Learning Lessons from Cambodia for a Better World

Published July 6, 2013

“Life imitates art far more than art imitates life.” – Oscar Wilde.

Art is undoubtedly the most subtle way of understanding life, world and most importantly, the self. Art is the phenomenal tool that easily unearths the different layers of inhibitions that bind people and help in breaking down the shackles that restrict men on the basis of culture, religion, region and color. Art is the best teacher as it allows the learners to think beyond the realms of hatred with which their minds have been impregnated from centuries of never-ending wars.

War has weakened up the very moral fabric of the society. The gruesome atrocities, hedonistic acts of sadisms, and the millions of lost and bruised souls have dwarfed humanity. It is our responsibility as teachers to inspire the young minds by channelizing their energies to more productive facets of arts so that they have something positive to think about.
Imagine schools all over the US initiate educational travel programs to visit the nations that have seen the horrors of wars. Here art can play a huge role in healing, while at the same time creating bonds between different cultures, sowing seeds of friendship and mutual respect, love and acceptance.
The horrors of Khmer Rouge can still be seen in Cambodia. Before the Khmer Rouge, Cambodia was known as the arts and culture capital of the South East Asia. The country which boasted of a diverse and abundant arts and culture, suffered greatly at the hands of the Khmer Rouge. The Khmer Rouge regime from 1975-1979 had devastating impact on the art as artists were targeted as threats and exterminated. What followed is a chaotic society where nearly 2 million skilled artisans in Cambodia were either executed, or died due to overwork and starvation.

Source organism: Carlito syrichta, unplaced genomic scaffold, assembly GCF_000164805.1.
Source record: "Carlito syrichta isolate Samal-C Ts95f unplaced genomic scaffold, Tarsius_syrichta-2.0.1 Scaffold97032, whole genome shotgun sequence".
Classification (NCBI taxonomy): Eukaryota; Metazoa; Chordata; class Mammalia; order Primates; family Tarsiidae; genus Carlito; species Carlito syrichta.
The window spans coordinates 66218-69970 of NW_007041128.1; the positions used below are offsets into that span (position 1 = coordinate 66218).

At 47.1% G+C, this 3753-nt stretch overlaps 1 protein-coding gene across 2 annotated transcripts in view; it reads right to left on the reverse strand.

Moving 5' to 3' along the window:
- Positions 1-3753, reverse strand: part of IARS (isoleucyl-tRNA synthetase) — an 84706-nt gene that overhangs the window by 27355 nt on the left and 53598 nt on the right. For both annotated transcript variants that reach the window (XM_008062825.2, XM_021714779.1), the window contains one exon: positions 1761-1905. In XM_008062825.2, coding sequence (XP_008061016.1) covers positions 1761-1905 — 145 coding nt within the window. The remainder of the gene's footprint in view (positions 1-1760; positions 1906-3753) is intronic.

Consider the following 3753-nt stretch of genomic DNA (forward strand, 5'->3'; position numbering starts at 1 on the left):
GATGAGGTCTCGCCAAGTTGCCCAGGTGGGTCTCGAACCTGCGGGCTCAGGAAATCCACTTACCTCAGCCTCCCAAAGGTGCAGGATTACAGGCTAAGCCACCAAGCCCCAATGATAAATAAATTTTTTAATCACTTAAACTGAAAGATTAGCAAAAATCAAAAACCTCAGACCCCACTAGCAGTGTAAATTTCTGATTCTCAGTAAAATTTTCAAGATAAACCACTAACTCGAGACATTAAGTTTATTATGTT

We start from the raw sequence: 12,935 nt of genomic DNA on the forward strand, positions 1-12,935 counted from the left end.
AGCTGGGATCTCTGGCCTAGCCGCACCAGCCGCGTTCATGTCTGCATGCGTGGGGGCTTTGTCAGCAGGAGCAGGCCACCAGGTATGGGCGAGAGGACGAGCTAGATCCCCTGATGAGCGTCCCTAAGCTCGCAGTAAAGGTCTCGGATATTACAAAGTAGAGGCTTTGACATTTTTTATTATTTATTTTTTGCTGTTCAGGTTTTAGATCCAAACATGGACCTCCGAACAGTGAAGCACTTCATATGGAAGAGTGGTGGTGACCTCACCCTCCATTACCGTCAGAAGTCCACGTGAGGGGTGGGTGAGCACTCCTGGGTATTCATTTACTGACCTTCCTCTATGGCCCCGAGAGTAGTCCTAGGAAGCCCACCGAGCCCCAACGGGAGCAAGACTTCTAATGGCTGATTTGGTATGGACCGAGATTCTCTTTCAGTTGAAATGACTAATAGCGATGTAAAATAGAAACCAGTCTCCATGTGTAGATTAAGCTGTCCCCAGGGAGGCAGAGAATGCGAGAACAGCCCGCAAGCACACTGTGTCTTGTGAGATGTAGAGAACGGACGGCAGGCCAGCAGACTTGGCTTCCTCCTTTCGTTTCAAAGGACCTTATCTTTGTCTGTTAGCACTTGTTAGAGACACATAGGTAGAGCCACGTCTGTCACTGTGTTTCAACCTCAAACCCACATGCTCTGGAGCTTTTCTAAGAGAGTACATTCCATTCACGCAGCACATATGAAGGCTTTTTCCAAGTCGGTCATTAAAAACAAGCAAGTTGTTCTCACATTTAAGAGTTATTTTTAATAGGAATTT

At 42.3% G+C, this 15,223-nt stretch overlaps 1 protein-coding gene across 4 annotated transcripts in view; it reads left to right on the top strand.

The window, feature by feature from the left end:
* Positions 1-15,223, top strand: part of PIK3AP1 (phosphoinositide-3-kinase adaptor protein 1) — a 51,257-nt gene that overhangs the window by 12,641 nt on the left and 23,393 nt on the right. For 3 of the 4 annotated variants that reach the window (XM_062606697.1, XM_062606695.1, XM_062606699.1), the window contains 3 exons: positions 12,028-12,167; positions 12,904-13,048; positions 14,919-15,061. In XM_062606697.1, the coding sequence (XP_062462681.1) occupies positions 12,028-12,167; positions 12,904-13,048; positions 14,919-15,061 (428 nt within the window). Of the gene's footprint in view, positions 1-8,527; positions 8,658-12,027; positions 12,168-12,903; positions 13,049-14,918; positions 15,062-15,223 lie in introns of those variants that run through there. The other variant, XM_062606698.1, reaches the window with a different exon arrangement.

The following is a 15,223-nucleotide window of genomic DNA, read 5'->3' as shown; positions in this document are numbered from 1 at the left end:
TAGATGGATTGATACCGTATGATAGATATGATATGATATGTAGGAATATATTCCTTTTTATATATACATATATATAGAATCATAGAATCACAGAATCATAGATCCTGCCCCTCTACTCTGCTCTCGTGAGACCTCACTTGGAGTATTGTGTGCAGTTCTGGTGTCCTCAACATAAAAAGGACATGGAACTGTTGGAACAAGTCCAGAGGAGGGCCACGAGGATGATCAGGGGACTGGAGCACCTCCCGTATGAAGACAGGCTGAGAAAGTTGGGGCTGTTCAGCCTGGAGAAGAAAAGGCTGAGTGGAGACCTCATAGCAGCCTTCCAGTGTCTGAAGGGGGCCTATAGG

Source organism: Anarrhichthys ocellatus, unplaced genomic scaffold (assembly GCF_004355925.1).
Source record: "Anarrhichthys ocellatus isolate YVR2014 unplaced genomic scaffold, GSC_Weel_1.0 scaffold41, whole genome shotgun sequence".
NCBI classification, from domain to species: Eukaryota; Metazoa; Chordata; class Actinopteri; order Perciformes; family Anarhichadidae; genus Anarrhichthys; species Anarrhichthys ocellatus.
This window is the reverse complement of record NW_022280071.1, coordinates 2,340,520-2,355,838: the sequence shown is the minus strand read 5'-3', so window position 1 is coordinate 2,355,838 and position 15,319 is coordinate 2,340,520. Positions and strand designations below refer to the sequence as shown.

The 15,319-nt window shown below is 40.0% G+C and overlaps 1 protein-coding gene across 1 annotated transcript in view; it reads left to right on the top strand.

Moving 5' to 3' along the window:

The advocates of the radical Marxist ideology, Khmer Rouge planned to convert Cambodia into a classless society where there were no distinctions between the rich and the poor and no exploitation. In order to bring about the change, the Khmer Rouge evacuated millions of citizens and forced them into agriculture. They abolished the money and private property, schools, arts, and communications were all banished. People were not allowed to hold discussions publicly and artists were not allowed to pursue any type of art. The country suffered highly and almost became a monarchy with agriculture as the main profession.